conduct you home. The Father holds out the golden
sceptre of forgiveness, that you may touch, and live.
The Son died on the cross, ascended to heaven, and in-
tercedes before the throne of mercy, that you may be ac-
cepted. The Spirit of grace and truth descends with
his benevolent influence, to allure and persuade you.
While all things, and God at the head of all things,
are thus kindly, and solemnly employed, to encourage
you in the pursuit of this inestimable good, will you
forget, that you have souls, which must be saved, or lost?
Will you forget, that the only time of salvation is the
present? that beyond the grave there is no Gospel to be
preached? that, there no offers of life are to be made!
that no Redeemer will there expiate your sins; and
no forgiving God receive your souls?
Of what immense moment, then, is the present life!
How invaluable every Sabbath; every mean of salva-
tion! Think how soon your last Sabbath will set in
darkness; and the last sound of mercy die upon your ears?
How painful, how melancholy, an object, to a compas-
sionate eye, is a blind, unfeeling, unrepenting immortal!
See the gates of life already unfolding to admit you.
The first-born open their arms to welcome you to their
divine assembly. The Saviour, who is gone before to
prepare a place for your reception, informs you, that all
things are ready. With triumph, then, with eestasy,

hasten to enjoy the reward of his infinite labors in an

universe of good, and in the glory, which he had with the Father before ever the world was.


ExERcise 84.
Character of Richard Reynolds.—Thorpe.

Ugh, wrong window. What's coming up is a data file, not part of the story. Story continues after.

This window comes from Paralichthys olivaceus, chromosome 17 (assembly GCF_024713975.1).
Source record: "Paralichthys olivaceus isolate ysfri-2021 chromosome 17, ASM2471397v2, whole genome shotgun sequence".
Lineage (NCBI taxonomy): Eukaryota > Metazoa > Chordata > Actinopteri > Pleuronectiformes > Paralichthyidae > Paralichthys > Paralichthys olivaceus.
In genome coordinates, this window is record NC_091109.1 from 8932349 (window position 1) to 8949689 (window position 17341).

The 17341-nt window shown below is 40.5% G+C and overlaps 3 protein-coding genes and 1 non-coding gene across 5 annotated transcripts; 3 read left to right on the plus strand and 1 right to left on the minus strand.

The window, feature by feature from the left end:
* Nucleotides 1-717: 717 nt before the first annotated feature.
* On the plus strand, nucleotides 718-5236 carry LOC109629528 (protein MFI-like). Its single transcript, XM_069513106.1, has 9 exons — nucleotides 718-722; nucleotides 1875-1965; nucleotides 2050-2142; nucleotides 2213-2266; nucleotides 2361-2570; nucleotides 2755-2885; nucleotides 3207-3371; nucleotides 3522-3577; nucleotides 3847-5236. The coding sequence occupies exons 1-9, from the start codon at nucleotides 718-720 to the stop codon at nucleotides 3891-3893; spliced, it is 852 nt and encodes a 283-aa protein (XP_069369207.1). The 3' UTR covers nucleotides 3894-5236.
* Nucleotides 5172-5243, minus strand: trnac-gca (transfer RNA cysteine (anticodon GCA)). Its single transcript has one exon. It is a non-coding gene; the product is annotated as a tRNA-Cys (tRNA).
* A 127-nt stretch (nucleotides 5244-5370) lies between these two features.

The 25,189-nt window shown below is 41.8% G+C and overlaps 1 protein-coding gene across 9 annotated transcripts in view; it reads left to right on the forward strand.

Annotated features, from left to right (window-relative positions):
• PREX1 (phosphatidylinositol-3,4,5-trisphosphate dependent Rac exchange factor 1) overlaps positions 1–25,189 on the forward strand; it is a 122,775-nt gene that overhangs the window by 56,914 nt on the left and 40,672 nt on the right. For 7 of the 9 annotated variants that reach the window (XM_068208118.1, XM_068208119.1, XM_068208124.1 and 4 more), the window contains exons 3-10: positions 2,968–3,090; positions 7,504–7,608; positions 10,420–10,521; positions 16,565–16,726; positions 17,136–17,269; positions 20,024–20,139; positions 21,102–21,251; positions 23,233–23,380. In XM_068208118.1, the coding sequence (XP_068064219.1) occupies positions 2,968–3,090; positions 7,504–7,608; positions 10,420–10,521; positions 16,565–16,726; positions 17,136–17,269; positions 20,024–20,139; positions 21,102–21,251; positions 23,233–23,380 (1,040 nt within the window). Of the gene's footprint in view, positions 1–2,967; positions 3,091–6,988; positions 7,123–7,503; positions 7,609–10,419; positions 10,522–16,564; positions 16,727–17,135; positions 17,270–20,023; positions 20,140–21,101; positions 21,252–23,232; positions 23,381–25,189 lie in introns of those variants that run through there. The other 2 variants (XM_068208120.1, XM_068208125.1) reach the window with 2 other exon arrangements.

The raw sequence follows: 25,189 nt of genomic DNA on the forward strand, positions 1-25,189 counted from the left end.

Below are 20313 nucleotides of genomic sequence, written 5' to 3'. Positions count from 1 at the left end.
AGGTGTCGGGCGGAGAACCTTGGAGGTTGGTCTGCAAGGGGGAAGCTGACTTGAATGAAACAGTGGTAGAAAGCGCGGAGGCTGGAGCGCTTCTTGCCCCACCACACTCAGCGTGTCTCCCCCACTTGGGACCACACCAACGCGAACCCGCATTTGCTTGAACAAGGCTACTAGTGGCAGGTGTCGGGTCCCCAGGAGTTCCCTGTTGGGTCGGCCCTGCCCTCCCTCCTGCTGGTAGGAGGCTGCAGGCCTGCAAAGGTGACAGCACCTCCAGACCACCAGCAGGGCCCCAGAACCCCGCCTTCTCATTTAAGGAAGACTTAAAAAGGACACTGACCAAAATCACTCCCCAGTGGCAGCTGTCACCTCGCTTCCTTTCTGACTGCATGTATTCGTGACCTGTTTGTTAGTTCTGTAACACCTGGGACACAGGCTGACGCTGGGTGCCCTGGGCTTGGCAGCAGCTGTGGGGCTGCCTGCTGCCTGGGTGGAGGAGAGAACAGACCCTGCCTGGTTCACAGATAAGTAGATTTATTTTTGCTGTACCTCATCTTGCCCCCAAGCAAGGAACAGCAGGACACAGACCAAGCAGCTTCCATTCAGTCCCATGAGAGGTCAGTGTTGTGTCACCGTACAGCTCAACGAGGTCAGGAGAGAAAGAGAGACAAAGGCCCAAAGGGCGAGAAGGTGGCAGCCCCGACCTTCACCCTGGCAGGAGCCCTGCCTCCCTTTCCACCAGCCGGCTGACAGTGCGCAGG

Look at mighty Athens, and you will every where perceive monuments of taste, and genius, and elegance! Look at imperial, Pagan Rome in all her glory! You will behold all the grandeur of the human intellect unfold5 ed in her temples, her palaces, and her amphitheatres. You will find no hospital or infirmary; no asylum for the aged and the infirm, the fatherless and the widow; the blind, the dumb, the deaf; the outcast and the destitute. 10 How vastly superior in this respect is Bristol to Athens, is London to Rome. These, Christianity, are thy triumphs! These are thy lovely offspring! they all bear the lineaments of their common parent. Their 15 family likeness proves the sameness of their origin. Mercy conjoined with purity is the darling attribute of our holy religion. Its great Founder was mercy embodied in a human form. Those virtues which shone in him shone in 20 Reynolds also; though with a diminished lustre, when compared with his great original:—yet in a brighter lustre than in the rest of mankind. But whence, it may be demanded, came it to pass that this man rose so high, above the great mass of pro25 fessed Christians? The answer is obvious. The great mass of professed Christians are Christians only by profession. Reynolds was a Christian in reality. His Christianity was cordial—ardent—energetic. Not an empty name—a barren speculation; but a vital principle. 30 Vital Christianity is not so much a solitary beauty, as it is an assemblage of all beauty. It combines the wisdom of the serpent, with the innocence of the dove; the gentleness of the lamb, with the courage of the lion. It adds a charm to the bloom S5 of youth, and converts the hoary head into a crown of lory. It gives dignity to the palace, and brings heaven into the cottage. The king upon the throne is not so venerable by the crown that encircles his brow, as by the religion that renders him the father of his people, 40 and the obedient servant of the Sovereign of the world.